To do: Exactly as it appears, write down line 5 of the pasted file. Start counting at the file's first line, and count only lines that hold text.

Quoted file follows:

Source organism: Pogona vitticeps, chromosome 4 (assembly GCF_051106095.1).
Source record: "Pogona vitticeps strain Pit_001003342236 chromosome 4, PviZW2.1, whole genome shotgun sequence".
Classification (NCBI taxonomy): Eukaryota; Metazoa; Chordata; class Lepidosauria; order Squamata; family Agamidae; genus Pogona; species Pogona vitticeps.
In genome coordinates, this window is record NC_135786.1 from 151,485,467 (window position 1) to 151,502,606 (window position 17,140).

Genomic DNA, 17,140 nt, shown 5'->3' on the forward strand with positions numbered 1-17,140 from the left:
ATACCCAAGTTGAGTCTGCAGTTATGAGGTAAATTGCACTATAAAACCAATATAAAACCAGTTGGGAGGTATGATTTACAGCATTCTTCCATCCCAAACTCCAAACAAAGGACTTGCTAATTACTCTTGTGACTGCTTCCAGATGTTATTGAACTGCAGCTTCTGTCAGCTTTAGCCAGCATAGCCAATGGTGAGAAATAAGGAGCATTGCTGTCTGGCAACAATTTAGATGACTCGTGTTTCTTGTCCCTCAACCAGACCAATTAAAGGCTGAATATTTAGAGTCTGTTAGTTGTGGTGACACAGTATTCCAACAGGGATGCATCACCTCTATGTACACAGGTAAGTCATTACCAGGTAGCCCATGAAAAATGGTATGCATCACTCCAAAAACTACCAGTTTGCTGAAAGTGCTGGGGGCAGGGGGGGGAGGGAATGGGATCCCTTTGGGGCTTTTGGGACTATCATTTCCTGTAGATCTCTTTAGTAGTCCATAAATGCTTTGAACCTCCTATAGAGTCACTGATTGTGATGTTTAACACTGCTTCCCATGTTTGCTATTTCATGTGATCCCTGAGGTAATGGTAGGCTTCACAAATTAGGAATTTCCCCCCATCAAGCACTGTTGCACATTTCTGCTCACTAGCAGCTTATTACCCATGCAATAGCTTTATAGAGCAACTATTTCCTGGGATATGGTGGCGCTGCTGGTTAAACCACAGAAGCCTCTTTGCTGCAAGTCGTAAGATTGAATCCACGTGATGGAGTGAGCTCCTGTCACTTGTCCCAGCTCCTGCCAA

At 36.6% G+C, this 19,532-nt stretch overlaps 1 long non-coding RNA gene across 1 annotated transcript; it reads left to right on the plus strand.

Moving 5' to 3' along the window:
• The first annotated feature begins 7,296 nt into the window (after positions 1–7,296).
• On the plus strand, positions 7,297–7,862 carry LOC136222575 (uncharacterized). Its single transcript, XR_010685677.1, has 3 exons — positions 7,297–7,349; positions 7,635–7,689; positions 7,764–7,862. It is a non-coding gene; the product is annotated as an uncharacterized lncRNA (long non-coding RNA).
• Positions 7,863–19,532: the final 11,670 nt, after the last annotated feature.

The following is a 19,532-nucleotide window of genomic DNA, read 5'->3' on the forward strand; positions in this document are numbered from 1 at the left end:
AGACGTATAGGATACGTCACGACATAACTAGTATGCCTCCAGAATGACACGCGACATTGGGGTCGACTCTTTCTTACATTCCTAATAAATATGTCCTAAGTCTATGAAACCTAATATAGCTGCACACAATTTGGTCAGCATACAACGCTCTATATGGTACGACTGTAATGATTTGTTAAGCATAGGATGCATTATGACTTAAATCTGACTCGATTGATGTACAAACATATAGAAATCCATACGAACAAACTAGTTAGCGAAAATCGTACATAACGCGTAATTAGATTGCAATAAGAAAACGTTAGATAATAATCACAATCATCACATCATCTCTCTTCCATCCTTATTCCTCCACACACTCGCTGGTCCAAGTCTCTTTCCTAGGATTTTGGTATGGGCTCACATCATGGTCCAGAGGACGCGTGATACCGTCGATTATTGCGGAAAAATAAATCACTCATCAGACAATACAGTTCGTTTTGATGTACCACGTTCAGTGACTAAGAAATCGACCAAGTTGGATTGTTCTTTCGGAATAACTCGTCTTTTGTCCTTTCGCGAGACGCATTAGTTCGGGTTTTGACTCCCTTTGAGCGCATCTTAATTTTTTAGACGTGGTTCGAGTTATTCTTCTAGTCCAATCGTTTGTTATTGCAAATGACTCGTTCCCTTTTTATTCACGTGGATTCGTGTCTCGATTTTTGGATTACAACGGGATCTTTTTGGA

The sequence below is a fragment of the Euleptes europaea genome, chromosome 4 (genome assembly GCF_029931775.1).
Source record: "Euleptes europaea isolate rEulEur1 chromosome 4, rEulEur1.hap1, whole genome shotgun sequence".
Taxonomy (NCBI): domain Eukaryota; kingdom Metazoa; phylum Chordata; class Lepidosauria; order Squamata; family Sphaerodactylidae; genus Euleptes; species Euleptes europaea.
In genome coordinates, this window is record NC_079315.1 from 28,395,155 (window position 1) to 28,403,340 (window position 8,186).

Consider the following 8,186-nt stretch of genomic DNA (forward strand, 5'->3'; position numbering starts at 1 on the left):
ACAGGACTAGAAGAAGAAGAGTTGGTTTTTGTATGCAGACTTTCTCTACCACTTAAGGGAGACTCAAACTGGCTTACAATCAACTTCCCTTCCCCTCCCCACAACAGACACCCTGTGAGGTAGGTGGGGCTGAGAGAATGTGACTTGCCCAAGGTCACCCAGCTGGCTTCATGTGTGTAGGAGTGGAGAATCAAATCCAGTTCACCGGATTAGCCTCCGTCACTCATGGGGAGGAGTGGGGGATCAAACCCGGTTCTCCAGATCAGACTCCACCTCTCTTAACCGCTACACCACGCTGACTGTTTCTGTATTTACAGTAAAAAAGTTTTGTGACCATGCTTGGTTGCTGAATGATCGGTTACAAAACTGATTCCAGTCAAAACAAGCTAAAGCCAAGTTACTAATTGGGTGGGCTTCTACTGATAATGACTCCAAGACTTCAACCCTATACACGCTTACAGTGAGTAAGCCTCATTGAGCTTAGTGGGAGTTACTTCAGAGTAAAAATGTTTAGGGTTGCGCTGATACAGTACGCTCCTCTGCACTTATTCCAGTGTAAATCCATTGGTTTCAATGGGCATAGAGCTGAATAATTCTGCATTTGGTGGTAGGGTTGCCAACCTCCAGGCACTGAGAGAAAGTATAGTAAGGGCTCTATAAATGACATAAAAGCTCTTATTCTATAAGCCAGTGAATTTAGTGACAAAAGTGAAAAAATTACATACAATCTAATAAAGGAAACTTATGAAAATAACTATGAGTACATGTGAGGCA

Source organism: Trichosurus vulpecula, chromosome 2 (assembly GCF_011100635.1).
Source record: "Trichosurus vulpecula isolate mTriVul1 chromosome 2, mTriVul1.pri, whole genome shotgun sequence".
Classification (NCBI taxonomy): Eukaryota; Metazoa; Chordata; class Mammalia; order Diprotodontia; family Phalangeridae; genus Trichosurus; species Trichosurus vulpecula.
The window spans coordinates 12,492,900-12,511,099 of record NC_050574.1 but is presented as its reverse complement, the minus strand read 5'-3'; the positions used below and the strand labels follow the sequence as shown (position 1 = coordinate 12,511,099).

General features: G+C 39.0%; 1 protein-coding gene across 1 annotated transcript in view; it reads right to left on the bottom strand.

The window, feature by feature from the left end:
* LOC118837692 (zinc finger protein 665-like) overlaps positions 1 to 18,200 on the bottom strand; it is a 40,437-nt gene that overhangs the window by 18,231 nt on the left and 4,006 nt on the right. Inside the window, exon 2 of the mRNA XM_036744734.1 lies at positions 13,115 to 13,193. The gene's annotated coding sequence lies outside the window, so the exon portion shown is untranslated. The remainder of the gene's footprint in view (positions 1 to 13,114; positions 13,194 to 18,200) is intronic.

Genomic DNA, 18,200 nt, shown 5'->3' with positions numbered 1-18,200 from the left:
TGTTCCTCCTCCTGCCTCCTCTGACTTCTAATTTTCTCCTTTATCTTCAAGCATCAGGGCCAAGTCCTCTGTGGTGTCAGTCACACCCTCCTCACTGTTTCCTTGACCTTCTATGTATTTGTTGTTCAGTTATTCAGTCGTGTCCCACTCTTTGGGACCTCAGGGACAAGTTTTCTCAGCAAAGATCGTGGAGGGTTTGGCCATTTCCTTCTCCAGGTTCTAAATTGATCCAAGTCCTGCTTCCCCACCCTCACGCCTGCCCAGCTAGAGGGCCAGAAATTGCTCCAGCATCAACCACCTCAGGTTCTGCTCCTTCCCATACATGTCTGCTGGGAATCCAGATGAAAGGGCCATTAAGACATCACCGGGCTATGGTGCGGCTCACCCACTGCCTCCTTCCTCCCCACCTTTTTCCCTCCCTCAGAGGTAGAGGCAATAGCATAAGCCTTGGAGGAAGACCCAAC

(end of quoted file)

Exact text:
Genomic DNA, 17,140 nt, shown 5'->3' on the forward strand with positions numbered 1-17,140 from the left: